Anne Arundel GOP senator asks Linowes a taxing question


January 14, 1991|By The Annapolis Bureau Staff Compiled by The Sun's Annapolis Bureau, C. Fraser Smith, John W. Frece, Peter Jensen and M. Dion Thompson.

A kinder, gentler Jack Cade, the Republican senator from Anne Arundel, addressed R. Robert Linowes a day before the General Assembly convened last week. No fan of taxes, Mr. Cade suggested nonetheless that recommendations made by Mr. Linowes and his commission on taxes deserved a fair hearing.

Appearing before Assembly Republicans, Mr. Linowes offered a quick review of the proposals, which include restructuring designed to bring balance and fairness to the state's tax system.

Mr. Cade, famous for an uncompromising interrogation of witnesses before the Senate Committee on Budget and Taxation, was struck by the commission's careful treatment of lawyers.

Mr. Linowes said lawyers were excluded from a proposed tax on services because they could easily move their practices to adjacent states or the District of Columbia where the tax did not exist.

"You mean," said Mr. Cade, "if we tax all the lawyers, you could get 'em all to move out of the state?

"I think it's worth a try, myself," he added later.


Hard times seemed to bring some scorn in the state capital to the old notion that if you've got it, flaunt it.

Senate President Thomas V. Mike Miller Jr., D-Prince George's, noted that given the state of the economy, folks ought to be toning down their wardrobes. In other words, leave the %o double-breasted suits and the cuff links at home.

Some just couldn't resist, though. Lt. Gov. Melvin A. Steinberg remarked that when he started in politics way back when, he wore a Timex watch. Now, he said, he wears a Rolex. Neither could Delegate Curt Anderson, D-Baltimore, keep himself completely under wraps. In the midst of an Opening Day conversation, he mischievously lifted his coat sleeve and flashed the monogrammed cuff of his shirt, clasped by a cuff link. Then the adornments were gone, hidden beneath his coat.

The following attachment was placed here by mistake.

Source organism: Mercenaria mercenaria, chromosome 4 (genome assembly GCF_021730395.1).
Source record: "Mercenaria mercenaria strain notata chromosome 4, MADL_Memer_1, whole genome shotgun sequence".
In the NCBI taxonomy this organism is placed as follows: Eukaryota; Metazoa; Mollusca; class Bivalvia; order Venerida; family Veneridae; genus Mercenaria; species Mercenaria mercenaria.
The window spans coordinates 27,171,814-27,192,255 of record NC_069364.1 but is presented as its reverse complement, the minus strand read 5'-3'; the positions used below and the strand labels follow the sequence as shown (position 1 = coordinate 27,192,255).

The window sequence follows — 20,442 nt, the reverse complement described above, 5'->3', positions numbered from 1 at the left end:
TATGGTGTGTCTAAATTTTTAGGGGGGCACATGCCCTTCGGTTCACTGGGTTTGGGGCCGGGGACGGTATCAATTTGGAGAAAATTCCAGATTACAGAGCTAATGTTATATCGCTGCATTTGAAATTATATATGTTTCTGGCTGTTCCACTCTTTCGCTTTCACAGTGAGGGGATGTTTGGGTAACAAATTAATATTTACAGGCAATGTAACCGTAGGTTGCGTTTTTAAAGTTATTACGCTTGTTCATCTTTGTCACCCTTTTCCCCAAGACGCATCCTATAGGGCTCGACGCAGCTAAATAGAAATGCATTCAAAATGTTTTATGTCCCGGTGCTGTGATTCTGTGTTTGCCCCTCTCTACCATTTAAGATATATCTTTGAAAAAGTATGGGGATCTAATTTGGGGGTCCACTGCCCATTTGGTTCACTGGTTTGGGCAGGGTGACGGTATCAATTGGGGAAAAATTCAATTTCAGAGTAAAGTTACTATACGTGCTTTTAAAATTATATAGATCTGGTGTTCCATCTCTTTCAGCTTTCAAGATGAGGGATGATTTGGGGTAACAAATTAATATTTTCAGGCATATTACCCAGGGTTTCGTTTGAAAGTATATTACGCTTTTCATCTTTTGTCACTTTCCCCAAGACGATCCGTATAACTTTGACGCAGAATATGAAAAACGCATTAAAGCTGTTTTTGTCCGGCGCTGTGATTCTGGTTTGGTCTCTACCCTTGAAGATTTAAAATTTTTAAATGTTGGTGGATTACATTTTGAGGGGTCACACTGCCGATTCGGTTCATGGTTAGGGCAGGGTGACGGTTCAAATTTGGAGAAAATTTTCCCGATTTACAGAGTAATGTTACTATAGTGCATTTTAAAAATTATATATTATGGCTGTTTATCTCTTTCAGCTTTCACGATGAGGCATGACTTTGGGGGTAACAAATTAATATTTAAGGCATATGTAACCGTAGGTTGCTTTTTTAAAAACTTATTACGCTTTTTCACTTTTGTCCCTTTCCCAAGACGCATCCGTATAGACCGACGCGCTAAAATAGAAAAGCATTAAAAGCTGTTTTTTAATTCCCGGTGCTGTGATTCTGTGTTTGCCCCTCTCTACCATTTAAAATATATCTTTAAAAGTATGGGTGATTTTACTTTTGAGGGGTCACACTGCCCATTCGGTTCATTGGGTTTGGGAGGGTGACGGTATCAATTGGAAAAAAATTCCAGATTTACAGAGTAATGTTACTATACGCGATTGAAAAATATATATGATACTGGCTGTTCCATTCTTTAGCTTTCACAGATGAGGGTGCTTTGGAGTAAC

Like a school marm talking to students on the first day of classes, House Appropriations Committee Chairman Charles J. Ryan Jr., D-Prince George's, had a series of instructions for his newly appointed committee this past week.

No eating at desks.

No smoking in the committee room.

No berating witnesses; try to display a "modicum of politeness."

No absences: Attendance will be taken at the beginning, the middle and the end of each committee hearing.

"During the last election cycle, a lot of your opponents called in to request your attendance records," he reminded them. "Someone out there is watching you."


Republicans arrived in Annapolis last week flexing the muscle born of electoral advances last November. They pressed for various rules changes. They complained about committee assignments. They seemed poised on the brink of becoming a genuine opposition party, discarding whatever remained of their old go-along, too-small-to-matter approach.

They were getting the attention of their opponents.

"Newt Gingrich goes to Annapolis," scoffed Delegate Samuel I. Sandy Rosenberg, of Baltimore's all-Democrat delegation, referring to the nettlesome GOP congressman from Georgia.


On opening day, Sen. Howard A. Denis, R-Montgomery, ran into his one-time colleague, Harry J. McGuirk, the longtime Baltimore political force, now an aide to Gov. William Donald Schaefer.

"You know, Harry," Mr. Denis said, "after all these years, I still feel like a freshman on opening day."

To which Mr. McGuirk, a Democrat, replied: "And we'll always treat you like one."

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